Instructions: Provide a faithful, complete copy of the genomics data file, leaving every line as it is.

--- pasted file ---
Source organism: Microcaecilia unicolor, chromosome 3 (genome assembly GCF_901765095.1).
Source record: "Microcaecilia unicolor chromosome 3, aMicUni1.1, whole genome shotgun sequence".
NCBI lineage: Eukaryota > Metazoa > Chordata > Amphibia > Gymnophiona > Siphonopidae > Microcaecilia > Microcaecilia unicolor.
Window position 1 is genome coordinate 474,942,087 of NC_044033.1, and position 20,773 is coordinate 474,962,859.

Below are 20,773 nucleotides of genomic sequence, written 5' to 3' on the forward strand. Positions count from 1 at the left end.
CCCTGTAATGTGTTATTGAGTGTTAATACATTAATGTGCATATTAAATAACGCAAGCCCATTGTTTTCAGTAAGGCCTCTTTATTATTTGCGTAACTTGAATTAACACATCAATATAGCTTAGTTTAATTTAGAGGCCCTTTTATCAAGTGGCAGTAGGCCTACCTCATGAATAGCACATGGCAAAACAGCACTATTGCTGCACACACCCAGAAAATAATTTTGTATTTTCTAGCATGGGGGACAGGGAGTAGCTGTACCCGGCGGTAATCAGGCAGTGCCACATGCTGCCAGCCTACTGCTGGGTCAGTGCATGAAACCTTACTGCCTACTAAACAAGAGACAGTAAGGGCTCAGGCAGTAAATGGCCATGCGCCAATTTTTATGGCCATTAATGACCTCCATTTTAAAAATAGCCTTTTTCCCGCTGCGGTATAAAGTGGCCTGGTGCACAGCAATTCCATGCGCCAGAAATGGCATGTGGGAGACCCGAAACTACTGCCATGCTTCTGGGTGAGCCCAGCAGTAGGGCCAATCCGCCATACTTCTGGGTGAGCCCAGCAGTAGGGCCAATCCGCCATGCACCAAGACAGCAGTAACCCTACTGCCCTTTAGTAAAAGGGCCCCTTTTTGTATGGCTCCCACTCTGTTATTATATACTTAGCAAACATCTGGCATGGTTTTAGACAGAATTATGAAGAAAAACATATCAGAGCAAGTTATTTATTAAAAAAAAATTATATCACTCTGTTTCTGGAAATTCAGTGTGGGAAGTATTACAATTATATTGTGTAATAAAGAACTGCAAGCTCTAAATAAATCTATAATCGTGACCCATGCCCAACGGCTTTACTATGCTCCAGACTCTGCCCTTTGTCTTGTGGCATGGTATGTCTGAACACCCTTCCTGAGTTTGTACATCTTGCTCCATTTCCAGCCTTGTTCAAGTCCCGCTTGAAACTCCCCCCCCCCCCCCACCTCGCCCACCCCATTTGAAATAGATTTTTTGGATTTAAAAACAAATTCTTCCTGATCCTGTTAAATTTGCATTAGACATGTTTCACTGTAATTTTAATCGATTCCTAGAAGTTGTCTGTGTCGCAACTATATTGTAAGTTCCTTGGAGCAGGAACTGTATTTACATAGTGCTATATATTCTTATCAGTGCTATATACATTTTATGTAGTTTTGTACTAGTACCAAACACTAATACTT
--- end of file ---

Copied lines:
Source organism: Microcaecilia unicolor, chromosome 3 (genome assembly GCF_901765095.1).
Source record: "Microcaecilia unicolor chromosome 3, aMicUni1.1, whole genome shotgun sequence".
NCBI lineage: Eukaryota > Metazoa > Chordata > Amphibia > Gymnophiona > Siphonopidae > Microcaecilia > Microcaecilia unicolor.
Window position 1 is genome coordinate 474,942,087 of NC_044033.1, and position 20,773 is coordinate 474,962,859.

Below are 20,773 nucleotides of genomic sequence, written 5' to 3' on the forward strand. Positions count from 1 at the left end.
CCCTGTAATGTGTTATTGAGTGTTAATACATTAATGTGCATATTAAATAACGCAAGCCCATTGTTTTCAGTAAGGCCTCTTTATTATTTGCGTAACTTGAATTAACACATCAATATAGCTTAGTTTAATTTAGAGGCCCTTTTATCAAGTGGCAGTAGGCCTACCTCATGAATAGCACATGGCAAAACAGCACTATTGCTGCACACACCCAGAAAATAATTTTGTATTTTCTAGCATGGGGGACAGGGAGTAGCTGTACCCGGCGGTAATCAGGCAGTGCCACATGCTGCCAGCCTACTGCTGGGTCAGTGCATGAAACCTTACTGCCTACTAAACAAGAGACAGTAAGGGCTCAGGCAGTAAATGGCCATGCGCCAATTTTTATGGCCATTAATGACCTCCATTTTAAAAATAGCCTTTTTCCCGCTGCGGTATAAAGTGGCCTGGTGCACAGCAATTCCATGCGCCAGAAATGGCATGTGGGAGACCCGAAACTACTGCCATGCTTCTGGGTGAGCCCAGCAGTAGGGCCAATCCGCCATACTTCTGGGTGAGCCCAGCAGTAGGGCCAATCCGCCATGCACCAAGACAGCAGTAACCCTACTGCCCTTTAGTAAAAGGGCCCCTTTTTGTATGGCTCCCACTCTGTTATTATATACTTAGCAAACATCTGGCATGGTTTTAGACAGAATTATGAAGAAAAACATATCAGAGCAAGTTATTTATTAAAAAAAAATTATATCACTCTGTTTCTGGAAATTCAGTGTGGGAAGTATTACAATTATATTGTGTAATAAAGAACTGCAAGCTCTAAATAAATCTATAATCGTGACCCATGCCCAACGGCTTTACTATGCTCCAGACTCTGCCCTTTGTCTTGTGGCATGGTATGTCTGAACACCCTTCCTGAGTTTGTACATCTTGCTCCATTTCCAGCCTTGTTCAAGTCCCGCTTGAAACTCCCCCCCCCCCCCCACCTCGCCCACCCCATTTGAAATAGATTTTTTGGATTTAAAAACAAATTCTTCCTGATCCTGTTAAATTTGCATTAGACATGTTTCACTGTAATTTTAATCGATTCCTAGAAGTTGTCTGTGTCGCAACTATATTGTAAGTTCCTTGGAGCAGGAACTGTATTTACATAGTGCTATATATTCTTATCAGTGCTATATACATTTTATGTAGTTTTGTACTAGTACCAAACACTAATACTT